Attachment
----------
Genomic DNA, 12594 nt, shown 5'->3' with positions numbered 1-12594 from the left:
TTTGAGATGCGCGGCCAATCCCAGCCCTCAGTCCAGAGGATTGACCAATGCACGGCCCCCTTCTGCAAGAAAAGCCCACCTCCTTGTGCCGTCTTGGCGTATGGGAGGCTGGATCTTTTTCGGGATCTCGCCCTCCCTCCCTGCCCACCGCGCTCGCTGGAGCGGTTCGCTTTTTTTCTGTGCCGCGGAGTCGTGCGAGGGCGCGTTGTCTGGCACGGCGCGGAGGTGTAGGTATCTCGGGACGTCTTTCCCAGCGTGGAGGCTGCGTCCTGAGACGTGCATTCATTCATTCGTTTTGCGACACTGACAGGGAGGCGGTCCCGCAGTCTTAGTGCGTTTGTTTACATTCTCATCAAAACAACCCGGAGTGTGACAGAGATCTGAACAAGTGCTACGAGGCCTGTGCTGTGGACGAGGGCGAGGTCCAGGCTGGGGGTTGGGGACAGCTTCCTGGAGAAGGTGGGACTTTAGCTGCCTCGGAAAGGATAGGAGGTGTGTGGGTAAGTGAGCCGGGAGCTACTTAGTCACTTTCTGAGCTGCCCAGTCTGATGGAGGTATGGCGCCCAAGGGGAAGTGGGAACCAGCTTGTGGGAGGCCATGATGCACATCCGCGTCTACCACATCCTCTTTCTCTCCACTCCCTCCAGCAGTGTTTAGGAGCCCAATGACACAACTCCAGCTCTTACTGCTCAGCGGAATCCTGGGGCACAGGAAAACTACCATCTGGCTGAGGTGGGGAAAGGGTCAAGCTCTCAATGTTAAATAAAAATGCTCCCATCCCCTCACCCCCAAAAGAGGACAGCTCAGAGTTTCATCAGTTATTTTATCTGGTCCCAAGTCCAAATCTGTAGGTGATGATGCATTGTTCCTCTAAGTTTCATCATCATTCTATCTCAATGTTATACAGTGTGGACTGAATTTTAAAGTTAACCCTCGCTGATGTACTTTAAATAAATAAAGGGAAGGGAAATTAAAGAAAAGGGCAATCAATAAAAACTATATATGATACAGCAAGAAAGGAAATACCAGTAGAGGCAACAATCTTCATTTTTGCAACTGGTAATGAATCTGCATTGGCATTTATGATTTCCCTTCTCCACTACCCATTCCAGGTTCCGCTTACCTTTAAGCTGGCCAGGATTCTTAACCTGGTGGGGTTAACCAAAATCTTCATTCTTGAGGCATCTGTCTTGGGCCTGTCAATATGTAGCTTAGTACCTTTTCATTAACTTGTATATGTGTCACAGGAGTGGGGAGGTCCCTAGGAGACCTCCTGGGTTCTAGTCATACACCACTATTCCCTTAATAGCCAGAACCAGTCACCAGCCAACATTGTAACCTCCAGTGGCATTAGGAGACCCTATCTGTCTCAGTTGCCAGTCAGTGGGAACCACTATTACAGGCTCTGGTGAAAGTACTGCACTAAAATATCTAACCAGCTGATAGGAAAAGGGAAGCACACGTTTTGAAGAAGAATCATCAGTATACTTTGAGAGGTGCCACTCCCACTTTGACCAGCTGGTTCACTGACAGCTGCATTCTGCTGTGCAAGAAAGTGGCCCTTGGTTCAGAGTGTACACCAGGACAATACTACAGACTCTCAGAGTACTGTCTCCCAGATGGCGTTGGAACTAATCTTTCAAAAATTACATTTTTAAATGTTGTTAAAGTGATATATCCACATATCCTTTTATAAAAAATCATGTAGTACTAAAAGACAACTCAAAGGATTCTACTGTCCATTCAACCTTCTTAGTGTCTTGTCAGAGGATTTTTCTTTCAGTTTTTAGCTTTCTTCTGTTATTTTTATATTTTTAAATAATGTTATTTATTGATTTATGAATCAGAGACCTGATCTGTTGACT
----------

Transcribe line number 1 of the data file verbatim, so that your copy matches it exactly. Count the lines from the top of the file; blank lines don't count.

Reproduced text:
Genomic DNA, 12594 nt, shown 5'->3' with positions numbered 1-12594 from the left: